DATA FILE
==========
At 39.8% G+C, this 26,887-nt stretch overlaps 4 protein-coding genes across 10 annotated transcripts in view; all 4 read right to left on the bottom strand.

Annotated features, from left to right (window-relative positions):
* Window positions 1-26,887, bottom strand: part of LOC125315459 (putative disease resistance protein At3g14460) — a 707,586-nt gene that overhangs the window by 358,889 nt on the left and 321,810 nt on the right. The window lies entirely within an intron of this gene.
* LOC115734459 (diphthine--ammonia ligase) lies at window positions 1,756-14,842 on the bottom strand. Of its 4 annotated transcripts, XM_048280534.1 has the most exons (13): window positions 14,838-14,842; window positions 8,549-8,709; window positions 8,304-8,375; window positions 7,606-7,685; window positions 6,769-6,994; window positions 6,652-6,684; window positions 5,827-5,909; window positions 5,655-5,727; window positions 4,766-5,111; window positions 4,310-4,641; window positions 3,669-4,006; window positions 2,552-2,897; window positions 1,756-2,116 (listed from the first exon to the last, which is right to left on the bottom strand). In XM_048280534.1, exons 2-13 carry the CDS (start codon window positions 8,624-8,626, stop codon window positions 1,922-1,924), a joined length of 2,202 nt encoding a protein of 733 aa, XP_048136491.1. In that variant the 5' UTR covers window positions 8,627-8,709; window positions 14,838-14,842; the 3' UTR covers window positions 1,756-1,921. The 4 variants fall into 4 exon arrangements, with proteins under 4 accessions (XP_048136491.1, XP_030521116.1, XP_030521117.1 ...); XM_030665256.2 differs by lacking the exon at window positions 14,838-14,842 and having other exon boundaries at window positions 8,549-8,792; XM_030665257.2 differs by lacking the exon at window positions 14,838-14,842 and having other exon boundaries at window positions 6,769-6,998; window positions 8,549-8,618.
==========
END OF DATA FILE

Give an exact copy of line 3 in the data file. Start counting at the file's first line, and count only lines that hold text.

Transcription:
* Window positions 1-26,887, bottom strand: part of LOC125315459 (putative disease resistance protein At3g14460) — a 707,586-nt gene that overhangs the window by 358,889 nt on the left and 321,810 nt on the right. The window lies entirely within an intron of this gene.